Review: Tapulous Kings Of Leon Revenge
Tapulous's series of Tap Tap Revenge titles are without question amongst the most popular games released for the iPhone and iPod touch, owing as much to the company's deft licensing of popular music as its continued polishing of the apps' visuals and gameplay. Kings Of Leon Revenge ($5) is the company's latest release, and though it brings little new to the franchise, subtle refinements of the past formula make it a compelling game for fans of the band -- and possibly those who have yet to become fans.
Though Kings Of Leon Revenge preserves the exact same gameplay concept as its most recent predecessors, presenting you with one screen and three possible tapping positions—four during end-of-difficulty-level challenges—fine-tuning has made this particular title just a little more approachable than some of its predecessors. Tapulous’s prior games had you tap along to songs as dots crossed a tapping line, shake the iPhone or iPod touch in certain directions, and eventually trigger on-screen bonuses with additional non-rhythmic taps, but here, the easy level of difficulty keeps the tapping simple—hit one of the three or four positions on a given beat, no more, and don’t worry about shaking left, right, or up at all. Occasionally, you can shake a little to activate 8x point bonuses, and tap on stars to activate 16x point bonuses, but throughout the easy stages, simple tapping’s enough.
And oddly, Kings Of Leon Revenge winds up succeeding at something that its predecessors were more hit and miss on: making you bond with the music. Because the first six stages aren’t hyperkinetic or ultra-challenging, you get to actually feel your fingers hitting in time with the percussion, and sometimes hold a long note as a dot leaves an extended vapor trail on the screen. The pacing of the dots and the music matches up just right in these stages to make you feel like you’re interacting with the songs, even though your failure does nothing to the music, and little more than stop some of the overlapping on-screen animations and point tallies.
Add to this the occasional random 16x star bonus, and the more challenging four-position challenge stages, and you have a good, working recipe for both fun and building difficulty. Medium, Hard, and Extreme difficulty levels add simultaneous two-taps, arrow shakes, and eventually simultaneous tap-and-holds, two-holds, and three-tap-and-holds. Once again, this isn’t a huge difference from past Tap Tap titles, but the challenge builds more appropriately here by difficulty level. A very simple two-person Bluetooth battle mode is also included, essentially tallying points for two people on the same song, even when the song playback isn’t completely synchronized.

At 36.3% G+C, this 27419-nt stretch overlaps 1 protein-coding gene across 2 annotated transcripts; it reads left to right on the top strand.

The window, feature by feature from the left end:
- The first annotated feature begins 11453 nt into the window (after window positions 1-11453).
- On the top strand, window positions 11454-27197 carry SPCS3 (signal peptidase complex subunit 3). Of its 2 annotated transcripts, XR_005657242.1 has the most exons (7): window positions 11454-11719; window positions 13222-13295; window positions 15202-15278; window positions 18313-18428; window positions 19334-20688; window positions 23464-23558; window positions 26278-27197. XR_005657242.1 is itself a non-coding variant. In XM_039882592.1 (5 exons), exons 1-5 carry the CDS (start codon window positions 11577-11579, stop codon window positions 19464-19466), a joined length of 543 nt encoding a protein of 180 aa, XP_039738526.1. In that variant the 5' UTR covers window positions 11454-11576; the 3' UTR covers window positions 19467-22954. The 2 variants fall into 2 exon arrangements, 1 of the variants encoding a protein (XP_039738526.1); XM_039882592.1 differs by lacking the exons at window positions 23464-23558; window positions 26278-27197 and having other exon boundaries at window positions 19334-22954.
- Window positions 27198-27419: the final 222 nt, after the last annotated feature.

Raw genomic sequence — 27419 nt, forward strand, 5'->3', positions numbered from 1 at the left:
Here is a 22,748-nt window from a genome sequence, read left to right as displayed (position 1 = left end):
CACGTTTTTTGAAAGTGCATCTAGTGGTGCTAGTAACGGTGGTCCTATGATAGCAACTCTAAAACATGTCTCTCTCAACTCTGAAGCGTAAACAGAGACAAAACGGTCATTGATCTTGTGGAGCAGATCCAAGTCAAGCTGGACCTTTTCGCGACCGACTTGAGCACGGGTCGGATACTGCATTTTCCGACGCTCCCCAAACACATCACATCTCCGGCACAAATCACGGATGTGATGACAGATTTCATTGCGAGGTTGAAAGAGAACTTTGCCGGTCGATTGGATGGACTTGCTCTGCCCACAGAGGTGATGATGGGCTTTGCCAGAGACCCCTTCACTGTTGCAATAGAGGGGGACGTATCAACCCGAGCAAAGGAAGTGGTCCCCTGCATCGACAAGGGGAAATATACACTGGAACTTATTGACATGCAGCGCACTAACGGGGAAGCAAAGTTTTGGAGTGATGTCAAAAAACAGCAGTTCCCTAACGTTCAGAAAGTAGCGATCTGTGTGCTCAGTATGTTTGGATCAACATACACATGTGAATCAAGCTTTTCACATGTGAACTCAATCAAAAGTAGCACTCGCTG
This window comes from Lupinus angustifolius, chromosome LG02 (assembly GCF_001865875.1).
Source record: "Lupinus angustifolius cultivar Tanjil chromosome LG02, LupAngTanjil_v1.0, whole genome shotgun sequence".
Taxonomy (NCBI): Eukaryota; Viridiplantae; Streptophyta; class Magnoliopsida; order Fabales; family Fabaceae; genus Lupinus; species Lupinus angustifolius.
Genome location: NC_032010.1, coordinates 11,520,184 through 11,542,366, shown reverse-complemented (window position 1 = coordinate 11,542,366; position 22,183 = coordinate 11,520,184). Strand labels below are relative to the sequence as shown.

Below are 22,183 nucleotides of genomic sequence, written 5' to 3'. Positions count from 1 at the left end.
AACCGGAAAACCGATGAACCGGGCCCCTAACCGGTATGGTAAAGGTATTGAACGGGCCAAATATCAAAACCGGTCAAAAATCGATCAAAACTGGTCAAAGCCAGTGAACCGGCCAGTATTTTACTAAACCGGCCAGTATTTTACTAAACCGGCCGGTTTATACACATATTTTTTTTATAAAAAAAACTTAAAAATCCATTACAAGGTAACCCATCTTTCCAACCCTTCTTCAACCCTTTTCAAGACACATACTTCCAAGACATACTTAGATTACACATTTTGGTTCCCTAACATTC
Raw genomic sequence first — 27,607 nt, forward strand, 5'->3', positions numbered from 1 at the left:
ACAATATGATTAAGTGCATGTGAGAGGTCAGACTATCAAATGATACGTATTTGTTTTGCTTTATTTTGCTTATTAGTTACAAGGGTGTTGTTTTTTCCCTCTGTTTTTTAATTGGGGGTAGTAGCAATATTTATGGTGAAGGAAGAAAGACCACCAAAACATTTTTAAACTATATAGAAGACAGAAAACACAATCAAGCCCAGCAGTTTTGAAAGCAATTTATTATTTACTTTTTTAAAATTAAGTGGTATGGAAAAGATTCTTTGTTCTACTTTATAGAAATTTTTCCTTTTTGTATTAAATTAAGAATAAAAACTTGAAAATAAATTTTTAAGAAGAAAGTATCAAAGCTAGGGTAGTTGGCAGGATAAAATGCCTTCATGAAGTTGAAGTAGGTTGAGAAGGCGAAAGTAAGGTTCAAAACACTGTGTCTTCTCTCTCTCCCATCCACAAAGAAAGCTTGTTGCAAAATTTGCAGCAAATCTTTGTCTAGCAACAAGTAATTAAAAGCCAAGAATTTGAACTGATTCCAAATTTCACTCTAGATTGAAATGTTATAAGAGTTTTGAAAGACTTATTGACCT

Kings Of Leon Revenge’s graphics engine isn’t a huge step up over prior titles in the series, but it does have a series of familiar enough overlays—a fairly plain screen at first, with translucent energy lines as you successfully keep the beat for a while, all in front of swirling background art, animated starfields, and pictures of members of the band. Everything’s 2-D this time out rather than forced 3-D a la Metallica Revenge, and washed in yellow and sepia tones, which isn’t quite as vibrant visually as in many prior Tap Tap titles, but the quantity of animation—repeated from stage to stage—is roughly as good as it gets without actually playing music videos or similarly high-bandwidth art in the background. The 10 included songs are clear and pretty good, taken from Only By the Night, Because of the Times, and Aha Shake Heartbreak. A news feed with tour dates, a chat room, and a feature to turn off the in-game arrows are also included.
One oddity in Kings Of Leon Revenge is its downloading scheme: the 17.1MB application arrives on your iPhone or iPod touch with only a portion of its tracklist—four songs—and you can’t complete any of the game’s difficulty levels with the four included songs; you have to download the other six tracks, for free but using the iPhone or iPod touch itself, after initial installation. This enables Tapulous to offer the game as a 3G download from the App Store, which now allows up to 20MB downloads without Wi-Fi, but boosts the game’s footprint later. It’s a smart enough idea to help boost sales of the game, but not the most convenient for the user.
Is Kings Of Leon Revenge a major departure from the prior Tap Tap titles? No. Apart from the additional publicity this separate application can garner relative to an in-app download for Tap Tap Revenge 3—which incidentally now offers the free sample track Notion if you want to see what Kings Of Leon Revenge looks like, albeit with minor graphic differences—it might as well have been a 10-song pack for the previously-released game… except for the addition of the four-line challenge levels. They’re a step above Tap Tap 3, but the Bluetooth mode here feels like a step behind Metallica Revenge’s. That said, fans will really enjoy being drawn further into the songs by the game’s small rewards for properly keeping the beats, and some—including us—may well wind up liking the band if they’re willing to sink $5 into giving them a first listen in this game.